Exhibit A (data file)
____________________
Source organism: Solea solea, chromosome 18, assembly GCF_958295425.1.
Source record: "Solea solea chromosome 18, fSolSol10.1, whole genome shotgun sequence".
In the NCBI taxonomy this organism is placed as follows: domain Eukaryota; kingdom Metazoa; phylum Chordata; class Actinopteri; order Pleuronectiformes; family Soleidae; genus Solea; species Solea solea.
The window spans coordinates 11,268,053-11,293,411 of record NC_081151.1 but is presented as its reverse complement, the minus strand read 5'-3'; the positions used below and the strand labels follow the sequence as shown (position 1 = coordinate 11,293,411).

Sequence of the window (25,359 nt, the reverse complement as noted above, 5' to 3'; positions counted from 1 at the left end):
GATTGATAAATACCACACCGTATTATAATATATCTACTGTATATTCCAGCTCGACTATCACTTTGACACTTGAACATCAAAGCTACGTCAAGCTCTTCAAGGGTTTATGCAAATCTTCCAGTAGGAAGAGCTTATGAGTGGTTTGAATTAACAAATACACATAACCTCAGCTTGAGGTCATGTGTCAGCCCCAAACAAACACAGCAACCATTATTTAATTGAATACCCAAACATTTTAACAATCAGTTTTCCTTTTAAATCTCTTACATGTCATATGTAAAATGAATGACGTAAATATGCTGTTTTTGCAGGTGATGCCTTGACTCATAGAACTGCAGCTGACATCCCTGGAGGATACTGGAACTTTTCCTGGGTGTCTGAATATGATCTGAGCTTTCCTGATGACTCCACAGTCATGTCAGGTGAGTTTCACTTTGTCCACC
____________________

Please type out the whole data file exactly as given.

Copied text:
Source organism: Solea solea, chromosome 18, assembly GCF_958295425.1.
Source record: "Solea solea chromosome 18, fSolSol10.1, whole genome shotgun sequence".
In the NCBI taxonomy this organism is placed as follows: domain Eukaryota; kingdom Metazoa; phylum Chordata; class Actinopteri; order Pleuronectiformes; family Soleidae; genus Solea; species Solea solea.
The window spans coordinates 11,268,053-11,293,411 of record NC_081151.1 but is presented as its reverse complement, the minus strand read 5'-3'; the positions used below and the strand labels follow the sequence as shown (position 1 = coordinate 11,293,411).

Sequence of the window (25,359 nt, the reverse complement as noted above, 5' to 3'; positions counted from 1 at the left end):
GATTGATAAATACCACACCGTATTATAATATATCTACTGTATATTCCAGCTCGACTATCACTTTGACACTTGAACATCAAAGCTACGTCAAGCTCTTCAAGGGTTTATGCAAATCTTCCAGTAGGAAGAGCTTATGAGTGGTTTGAATTAACAAATACACATAACCTCAGCTTGAGGTCATGTGTCAGCCCCAAACAAACACAGCAACCATTATTTAATTGAATACCCAAACATTTTAACAATCAGTTTTCCTTTTAAATCTCTTACATGTCATATGTAAAATGAATGACGTAAATATGCTGTTTTTGCAGGTGATGCCTTGACTCATAGAACTGCAGCTGACATCCCTGGAGGATACTGGAACTTTTCCTGGGTGTCTGAATATGATCTGAGCTTTCCTGATGACTCCACAGTCATGTCAGGTGAGTTTCACTTTGTCCACC